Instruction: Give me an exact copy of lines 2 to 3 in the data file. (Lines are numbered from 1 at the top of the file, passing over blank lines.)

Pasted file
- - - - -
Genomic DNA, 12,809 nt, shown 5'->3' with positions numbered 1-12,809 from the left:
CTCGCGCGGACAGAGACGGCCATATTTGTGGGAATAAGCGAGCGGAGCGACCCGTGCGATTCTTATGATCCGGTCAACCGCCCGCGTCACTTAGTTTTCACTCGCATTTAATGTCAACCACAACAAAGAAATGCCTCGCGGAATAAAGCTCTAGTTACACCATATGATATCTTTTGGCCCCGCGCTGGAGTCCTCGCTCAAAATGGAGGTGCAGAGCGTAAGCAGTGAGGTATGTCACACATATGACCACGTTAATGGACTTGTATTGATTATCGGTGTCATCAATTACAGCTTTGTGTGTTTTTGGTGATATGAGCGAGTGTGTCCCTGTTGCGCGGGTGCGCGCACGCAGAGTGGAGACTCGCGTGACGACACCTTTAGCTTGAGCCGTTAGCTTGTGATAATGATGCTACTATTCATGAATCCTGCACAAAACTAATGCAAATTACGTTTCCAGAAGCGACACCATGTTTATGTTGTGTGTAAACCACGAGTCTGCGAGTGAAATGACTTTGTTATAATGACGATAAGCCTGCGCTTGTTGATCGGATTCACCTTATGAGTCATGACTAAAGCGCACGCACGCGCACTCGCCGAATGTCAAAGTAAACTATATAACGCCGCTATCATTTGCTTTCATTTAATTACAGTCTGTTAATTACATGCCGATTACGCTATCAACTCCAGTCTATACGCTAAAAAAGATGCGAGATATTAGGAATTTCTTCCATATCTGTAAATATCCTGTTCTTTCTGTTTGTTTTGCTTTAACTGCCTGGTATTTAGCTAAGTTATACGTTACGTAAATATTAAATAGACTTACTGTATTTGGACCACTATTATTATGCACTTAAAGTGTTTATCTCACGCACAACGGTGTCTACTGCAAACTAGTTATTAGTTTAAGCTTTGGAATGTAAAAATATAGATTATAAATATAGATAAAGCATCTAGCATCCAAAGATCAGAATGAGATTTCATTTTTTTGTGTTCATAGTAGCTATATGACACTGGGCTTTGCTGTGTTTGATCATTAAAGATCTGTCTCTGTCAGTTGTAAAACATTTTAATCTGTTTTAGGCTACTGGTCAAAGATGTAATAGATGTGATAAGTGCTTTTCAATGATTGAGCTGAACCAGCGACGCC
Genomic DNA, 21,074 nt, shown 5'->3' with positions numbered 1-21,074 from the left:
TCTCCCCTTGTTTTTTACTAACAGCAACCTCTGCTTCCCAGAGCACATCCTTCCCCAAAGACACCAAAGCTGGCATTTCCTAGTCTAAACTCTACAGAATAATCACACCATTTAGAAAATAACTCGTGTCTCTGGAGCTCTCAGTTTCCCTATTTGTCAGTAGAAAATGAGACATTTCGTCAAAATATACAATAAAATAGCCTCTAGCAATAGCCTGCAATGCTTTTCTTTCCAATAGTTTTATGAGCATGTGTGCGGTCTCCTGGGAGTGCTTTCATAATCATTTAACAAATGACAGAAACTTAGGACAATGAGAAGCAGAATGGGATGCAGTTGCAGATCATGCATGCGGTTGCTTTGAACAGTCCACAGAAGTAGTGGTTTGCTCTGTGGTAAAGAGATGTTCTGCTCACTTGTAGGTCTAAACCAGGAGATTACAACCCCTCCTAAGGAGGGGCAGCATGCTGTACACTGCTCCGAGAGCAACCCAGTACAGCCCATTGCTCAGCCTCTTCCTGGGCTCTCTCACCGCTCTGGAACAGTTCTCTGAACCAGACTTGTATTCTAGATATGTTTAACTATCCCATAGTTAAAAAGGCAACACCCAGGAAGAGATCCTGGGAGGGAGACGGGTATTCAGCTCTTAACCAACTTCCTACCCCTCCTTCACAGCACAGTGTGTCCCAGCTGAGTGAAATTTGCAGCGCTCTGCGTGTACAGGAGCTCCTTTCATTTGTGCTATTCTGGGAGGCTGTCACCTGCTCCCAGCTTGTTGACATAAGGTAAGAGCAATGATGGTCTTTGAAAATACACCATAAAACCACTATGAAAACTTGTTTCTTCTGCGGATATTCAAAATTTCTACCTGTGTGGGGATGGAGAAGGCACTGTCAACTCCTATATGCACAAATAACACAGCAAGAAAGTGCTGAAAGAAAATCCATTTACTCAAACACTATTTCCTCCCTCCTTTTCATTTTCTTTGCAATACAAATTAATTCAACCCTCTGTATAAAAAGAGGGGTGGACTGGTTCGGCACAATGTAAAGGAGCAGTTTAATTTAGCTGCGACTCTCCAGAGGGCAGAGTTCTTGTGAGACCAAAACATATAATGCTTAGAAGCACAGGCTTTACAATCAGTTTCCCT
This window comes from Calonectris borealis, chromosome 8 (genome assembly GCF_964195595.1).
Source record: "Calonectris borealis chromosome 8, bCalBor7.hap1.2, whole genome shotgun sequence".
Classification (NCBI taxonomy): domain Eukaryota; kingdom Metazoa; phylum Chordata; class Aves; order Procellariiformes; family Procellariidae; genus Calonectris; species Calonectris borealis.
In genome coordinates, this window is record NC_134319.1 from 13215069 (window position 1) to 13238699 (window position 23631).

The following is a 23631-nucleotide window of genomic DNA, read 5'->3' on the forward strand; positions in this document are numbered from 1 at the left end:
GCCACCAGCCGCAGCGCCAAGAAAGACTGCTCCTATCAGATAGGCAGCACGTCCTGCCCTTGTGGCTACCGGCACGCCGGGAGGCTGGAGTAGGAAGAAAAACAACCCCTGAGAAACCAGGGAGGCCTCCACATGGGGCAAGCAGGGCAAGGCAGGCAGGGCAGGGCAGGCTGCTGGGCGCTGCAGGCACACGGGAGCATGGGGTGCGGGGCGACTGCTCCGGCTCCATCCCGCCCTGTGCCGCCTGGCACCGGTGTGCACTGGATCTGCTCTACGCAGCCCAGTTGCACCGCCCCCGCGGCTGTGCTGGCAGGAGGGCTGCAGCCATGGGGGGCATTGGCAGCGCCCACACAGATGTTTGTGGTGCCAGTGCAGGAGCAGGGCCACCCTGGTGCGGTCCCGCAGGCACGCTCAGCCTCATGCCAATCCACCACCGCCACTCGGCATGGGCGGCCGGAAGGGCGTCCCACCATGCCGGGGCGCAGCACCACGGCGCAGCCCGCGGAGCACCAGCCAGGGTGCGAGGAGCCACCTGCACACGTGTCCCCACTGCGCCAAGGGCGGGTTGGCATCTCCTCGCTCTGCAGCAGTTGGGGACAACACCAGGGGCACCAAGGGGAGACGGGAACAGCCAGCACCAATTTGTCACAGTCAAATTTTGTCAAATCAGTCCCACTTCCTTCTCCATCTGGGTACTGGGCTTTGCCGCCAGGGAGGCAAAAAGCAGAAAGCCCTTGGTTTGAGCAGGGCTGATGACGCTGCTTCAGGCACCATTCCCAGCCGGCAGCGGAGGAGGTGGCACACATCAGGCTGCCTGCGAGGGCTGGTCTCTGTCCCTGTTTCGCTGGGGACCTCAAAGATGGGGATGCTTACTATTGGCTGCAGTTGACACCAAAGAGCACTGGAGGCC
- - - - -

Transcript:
CTCGCGCGGACAGAGACGGCCATATTTGTGGGAATAAGCGAGCGGAGCGACCCGTGCGATTCTTATGATCCGGTCAACCGCCCGCGTCACTTAGTTTTCACTCGCATTTAATGTCAACCACAACAAAGAAATGCCTCGCGGAATAAAGCTCTAGTTACACCATATGATATCTTTTGGCCCCGCGCTGGAGTCCTCGCTCAAAATGGAGGTGCAGAGCGTAAGCAGTGAGGTATGTCACACATATGACCACGTTAATGGACTTGTATTGATTATCGGTGTCATCAATTACAGCTTTGTGTGTTTTTGGTGATATGAGCGAGTGTGTCCCTGTTGCGCGGGTGCGCGCACGCAGAGTGGAGACTCGCGTGACGACACCTTTAGCTTGAGCCGTTAGCTTGTGATAATGATGCTACTATTCATGAATCCTGCACAAAACTAATGCAAATTACGTTTCCAGAAGCGACACCATGTTTATGTTGTGTGTAAACCACGAGTCTGCGAGTGAAATGACTTTGTTATAATGACGATAAGCCTGCGCTTGTTGATCGGATTCACCTTATGAGTCATGACTAAAGCGCACGCACGCGCACTCGCCGAATGTCAAAGTAAACTATATAACGCCGCTATCATTTGCTTTCATTTAATTACAGTCTGTTAATTACATGCCGATTACGCTATCAACTCCAGTCTATACGCTAAAAAAGATGCGAGATATTAGGAATTTCTTCCATATCTGTAAATATCCTGTTCTTTCTGTTTGTTTTGCTTTAACTGCCTGGTATTTAGCTAAGTTATACGTTACGTAAATATTAAATAGACTTACTGTATTTGGACCACTATTATTATGCACTTAAAGTGTTTATCTCACGCACAACGGTGTCTACTGCAAACTAGTTATTAGTTTAAGCTTTGGAATGTAAAAATATAGATTATAAATATAGATAAAGCATCTAGCATCCAAAGATCAGAATGAGATTTCATTTTTTTGTGTTCATAGTAGCTATATGACACTGGGCTTTGCTGTGTTTGATCATTAAAGATCTGTCTCTGTCAGTTGTAAAACATTTTAATCTGTTTTAGGCTACTGGTCAAAGATGTAATAGATGTGATAAGTGCTTTTCAATGATTGAGCTGAACCAGCGACGCC
Genomic DNA, 21,074 nt, shown 5'->3' with positions numbered 1-21,074 from the left: